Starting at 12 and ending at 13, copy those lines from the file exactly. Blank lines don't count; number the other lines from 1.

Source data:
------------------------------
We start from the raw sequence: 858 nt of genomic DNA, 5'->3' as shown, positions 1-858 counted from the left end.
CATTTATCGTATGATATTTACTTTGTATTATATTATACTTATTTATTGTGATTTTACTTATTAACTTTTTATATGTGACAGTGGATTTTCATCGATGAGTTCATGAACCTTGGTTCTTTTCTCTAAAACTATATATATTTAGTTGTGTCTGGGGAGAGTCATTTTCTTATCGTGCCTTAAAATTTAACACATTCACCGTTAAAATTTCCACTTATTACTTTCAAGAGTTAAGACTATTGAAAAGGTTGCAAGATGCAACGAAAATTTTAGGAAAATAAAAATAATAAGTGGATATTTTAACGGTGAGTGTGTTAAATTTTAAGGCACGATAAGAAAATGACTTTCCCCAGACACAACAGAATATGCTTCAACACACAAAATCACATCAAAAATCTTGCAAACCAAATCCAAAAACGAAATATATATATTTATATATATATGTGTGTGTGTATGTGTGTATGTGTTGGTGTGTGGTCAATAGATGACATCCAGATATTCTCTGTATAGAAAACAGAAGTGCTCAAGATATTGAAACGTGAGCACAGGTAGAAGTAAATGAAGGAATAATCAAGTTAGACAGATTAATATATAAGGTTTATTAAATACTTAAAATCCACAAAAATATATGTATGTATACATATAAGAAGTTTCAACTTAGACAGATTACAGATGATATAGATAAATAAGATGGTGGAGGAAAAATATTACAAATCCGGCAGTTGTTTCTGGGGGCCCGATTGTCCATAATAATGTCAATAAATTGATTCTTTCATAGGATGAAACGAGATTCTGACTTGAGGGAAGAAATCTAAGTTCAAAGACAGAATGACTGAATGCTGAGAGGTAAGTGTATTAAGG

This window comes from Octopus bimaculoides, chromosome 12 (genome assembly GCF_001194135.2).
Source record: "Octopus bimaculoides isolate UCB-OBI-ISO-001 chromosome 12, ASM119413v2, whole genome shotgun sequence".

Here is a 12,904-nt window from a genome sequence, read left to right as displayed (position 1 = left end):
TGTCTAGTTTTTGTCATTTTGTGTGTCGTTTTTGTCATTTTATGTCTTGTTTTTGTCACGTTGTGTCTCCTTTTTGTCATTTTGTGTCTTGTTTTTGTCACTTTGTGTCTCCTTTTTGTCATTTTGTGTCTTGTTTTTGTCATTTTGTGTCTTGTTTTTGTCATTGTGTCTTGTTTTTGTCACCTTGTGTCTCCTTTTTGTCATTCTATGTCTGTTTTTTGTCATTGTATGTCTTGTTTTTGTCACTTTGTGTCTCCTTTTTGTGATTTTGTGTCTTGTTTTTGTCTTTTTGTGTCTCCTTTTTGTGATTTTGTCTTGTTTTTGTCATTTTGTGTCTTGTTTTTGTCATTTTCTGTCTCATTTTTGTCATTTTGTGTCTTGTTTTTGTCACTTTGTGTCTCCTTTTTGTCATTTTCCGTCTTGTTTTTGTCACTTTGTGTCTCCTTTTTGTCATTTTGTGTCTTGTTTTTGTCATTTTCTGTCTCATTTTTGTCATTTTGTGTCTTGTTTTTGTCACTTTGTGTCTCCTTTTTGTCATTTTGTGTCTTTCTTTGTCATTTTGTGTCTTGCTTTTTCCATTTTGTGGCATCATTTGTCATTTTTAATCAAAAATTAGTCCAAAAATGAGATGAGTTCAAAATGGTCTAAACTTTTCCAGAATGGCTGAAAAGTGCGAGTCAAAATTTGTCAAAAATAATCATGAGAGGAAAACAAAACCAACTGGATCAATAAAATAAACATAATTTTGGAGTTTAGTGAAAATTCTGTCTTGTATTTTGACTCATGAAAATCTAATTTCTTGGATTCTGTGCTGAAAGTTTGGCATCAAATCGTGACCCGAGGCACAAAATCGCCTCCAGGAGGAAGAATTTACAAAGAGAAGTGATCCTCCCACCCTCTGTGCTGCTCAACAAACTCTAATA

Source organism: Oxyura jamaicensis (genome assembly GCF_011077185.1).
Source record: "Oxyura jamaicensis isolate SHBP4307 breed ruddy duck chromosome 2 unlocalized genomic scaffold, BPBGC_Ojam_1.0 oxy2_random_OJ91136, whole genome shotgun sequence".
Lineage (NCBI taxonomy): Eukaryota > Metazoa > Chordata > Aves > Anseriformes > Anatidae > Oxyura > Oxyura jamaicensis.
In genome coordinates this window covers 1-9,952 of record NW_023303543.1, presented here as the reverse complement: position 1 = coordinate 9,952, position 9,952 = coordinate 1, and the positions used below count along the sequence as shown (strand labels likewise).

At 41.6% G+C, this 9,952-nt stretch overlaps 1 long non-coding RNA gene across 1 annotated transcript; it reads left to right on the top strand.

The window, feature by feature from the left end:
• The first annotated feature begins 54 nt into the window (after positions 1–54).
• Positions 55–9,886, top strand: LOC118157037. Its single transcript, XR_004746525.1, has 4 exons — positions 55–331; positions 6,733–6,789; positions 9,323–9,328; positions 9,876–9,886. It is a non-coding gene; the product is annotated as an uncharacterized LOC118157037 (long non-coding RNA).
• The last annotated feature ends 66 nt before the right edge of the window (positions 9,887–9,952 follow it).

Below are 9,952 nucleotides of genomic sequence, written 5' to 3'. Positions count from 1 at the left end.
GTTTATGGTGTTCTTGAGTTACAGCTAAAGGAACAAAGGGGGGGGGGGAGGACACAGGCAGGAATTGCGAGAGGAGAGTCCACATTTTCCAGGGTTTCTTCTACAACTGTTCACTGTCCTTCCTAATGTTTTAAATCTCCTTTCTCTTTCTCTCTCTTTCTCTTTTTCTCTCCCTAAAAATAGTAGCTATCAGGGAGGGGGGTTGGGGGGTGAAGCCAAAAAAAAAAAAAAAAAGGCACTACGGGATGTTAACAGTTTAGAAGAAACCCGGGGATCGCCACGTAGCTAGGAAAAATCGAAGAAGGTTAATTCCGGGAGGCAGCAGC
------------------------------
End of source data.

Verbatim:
The window, feature by feature from the left end:
• The first annotated feature begins 54 nt into the window (after positions 1–54).